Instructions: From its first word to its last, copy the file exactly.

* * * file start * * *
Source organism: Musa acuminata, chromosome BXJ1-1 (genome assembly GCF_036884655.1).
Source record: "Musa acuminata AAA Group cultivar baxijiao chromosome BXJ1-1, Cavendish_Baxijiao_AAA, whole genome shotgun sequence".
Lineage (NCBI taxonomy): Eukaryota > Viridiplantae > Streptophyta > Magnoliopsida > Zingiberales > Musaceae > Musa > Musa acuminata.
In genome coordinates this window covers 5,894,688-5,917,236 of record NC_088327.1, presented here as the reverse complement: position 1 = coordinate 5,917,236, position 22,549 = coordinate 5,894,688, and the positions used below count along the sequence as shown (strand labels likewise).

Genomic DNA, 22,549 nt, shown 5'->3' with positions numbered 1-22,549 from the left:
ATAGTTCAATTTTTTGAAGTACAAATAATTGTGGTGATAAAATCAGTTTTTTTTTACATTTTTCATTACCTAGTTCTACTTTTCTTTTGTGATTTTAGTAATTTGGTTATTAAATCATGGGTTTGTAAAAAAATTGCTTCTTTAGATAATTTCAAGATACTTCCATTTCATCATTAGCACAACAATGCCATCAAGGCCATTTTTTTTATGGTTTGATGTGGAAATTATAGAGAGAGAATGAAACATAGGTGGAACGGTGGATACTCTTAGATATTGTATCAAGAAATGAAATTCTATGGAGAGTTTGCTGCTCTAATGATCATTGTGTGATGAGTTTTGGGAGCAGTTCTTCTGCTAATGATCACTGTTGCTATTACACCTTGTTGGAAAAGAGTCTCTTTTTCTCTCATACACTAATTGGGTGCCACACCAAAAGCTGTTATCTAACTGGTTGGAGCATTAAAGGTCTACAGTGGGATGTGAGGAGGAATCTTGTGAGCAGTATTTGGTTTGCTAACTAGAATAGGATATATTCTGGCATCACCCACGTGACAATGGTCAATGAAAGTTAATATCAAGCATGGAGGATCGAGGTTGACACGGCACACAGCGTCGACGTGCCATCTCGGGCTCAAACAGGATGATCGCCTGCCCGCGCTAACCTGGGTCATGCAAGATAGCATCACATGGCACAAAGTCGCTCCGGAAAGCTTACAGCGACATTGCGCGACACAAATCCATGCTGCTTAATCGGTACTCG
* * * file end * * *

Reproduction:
Source organism: Musa acuminata, chromosome BXJ1-1 (genome assembly GCF_036884655.1).
Source record: "Musa acuminata AAA Group cultivar baxijiao chromosome BXJ1-1, Cavendish_Baxijiao_AAA, whole genome shotgun sequence".
Lineage (NCBI taxonomy): Eukaryota > Viridiplantae > Streptophyta > Magnoliopsida > Zingiberales > Musaceae > Musa > Musa acuminata.
In genome coordinates this window covers 5,894,688-5,917,236 of record NC_088327.1, presented here as the reverse complement: position 1 = coordinate 5,917,236, position 22,549 = coordinate 5,894,688, and the positions used below count along the sequence as shown (strand labels likewise).

Genomic DNA, 22,549 nt, shown 5'->3' with positions numbered 1-22,549 from the left:
ATAGTTCAATTTTTTGAAGTACAAATAATTGTGGTGATAAAATCAGTTTTTTTTTACATTTTTCATTACCTAGTTCTACTTTTCTTTTGTGATTTTAGTAATTTGGTTATTAAATCATGGGTTTGTAAAAAAATTGCTTCTTTAGATAATTTCAAGATACTTCCATTTCATCATTAGCACAACAATGCCATCAAGGCCATTTTTTTTATGGTTTGATGTGGAAATTATAGAGAGAGAATGAAACATAGGTGGAACGGTGGATACTCTTAGATATTGTATCAAGAAATGAAATTCTATGGAGAGTTTGCTGCTCTAATGATCATTGTGTGATGAGTTTTGGGAGCAGTTCTTCTGCTAATGATCACTGTTGCTATTACACCTTGTTGGAAAAGAGTCTCTTTTTCTCTCATACACTAATTGGGTGCCACACCAAAAGCTGTTATCTAACTGGTTGGAGCATTAAAGGTCTACAGTGGGATGTGAGGAGGAATCTTGTGAGCAGTATTTGGTTTGCTAACTAGAATAGGATATATTCTGGCATCACCCACGTGACAATGGTCAATGAAAGTTAATATCAAGCATGGAGGATCGAGGTTGACACGGCACACAGCGTCGACGTGCCATCTCGGGCTCAAACAGGATGATCGCCTGCCCGCGCTAACCTGGGTCATGCAAGATAGCATCACATGGCACAAAGTCGCTCCGGAAAGCTTACAGCGACATTGCGCGACACAAATCCATGCTGCTTAATCGGTACTCG